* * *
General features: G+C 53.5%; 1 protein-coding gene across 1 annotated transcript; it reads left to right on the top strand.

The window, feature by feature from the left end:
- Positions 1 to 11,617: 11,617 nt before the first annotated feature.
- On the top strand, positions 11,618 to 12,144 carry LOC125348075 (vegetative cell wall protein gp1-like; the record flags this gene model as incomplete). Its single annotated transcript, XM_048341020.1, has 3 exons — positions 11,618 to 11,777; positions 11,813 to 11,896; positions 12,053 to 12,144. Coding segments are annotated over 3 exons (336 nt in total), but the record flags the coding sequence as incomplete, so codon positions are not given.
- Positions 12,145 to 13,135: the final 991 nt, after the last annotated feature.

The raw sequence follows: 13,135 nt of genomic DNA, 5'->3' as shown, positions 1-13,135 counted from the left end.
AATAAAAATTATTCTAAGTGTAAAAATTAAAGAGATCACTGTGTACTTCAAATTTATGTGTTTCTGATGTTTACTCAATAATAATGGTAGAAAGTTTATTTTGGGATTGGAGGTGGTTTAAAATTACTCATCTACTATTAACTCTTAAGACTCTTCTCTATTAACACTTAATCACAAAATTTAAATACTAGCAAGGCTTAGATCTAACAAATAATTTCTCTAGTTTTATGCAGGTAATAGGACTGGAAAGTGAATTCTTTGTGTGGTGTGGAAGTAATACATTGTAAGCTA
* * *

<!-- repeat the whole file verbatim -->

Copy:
General features: G+C 53.5%; 1 protein-coding gene across 1 annotated transcript; it reads left to right on the top strand.

The window, feature by feature from the left end:
- Positions 1 to 11,617: 11,617 nt before the first annotated feature.
- On the top strand, positions 11,618 to 12,144 carry LOC125348075 (vegetative cell wall protein gp1-like; the record flags this gene model as incomplete). Its single annotated transcript, XM_048341020.1, has 3 exons — positions 11,618 to 11,777; positions 11,813 to 11,896; positions 12,053 to 12,144. Coding segments are annotated over 3 exons (336 nt in total), but the record flags the coding sequence as incomplete, so codon positions are not given.
- Positions 12,145 to 13,135: the final 991 nt, after the last annotated feature.

The raw sequence follows: 13,135 nt of genomic DNA, 5'->3' as shown, positions 1-13,135 counted from the left end.
AATAAAAATTATTCTAAGTGTAAAAATTAAAGAGATCACTGTGTACTTCAAATTTATGTGTTTCTGATGTTTACTCAATAATAATGGTAGAAAGTTTATTTTGGGATTGGAGGTGGTTTAAAATTACTCATCTACTATTAACTCTTAAGACTCTTCTCTATTAACACTTAATCACAAAATTTAAATACTAGCAAGGCTTAGATCTAACAAATAATTTCTCTAGTTTTATGCAGGTAATAGGACTGGAAAGTGAATTCTTTGTGTGGTGTGGAAGTAATACATTGTAAGCTA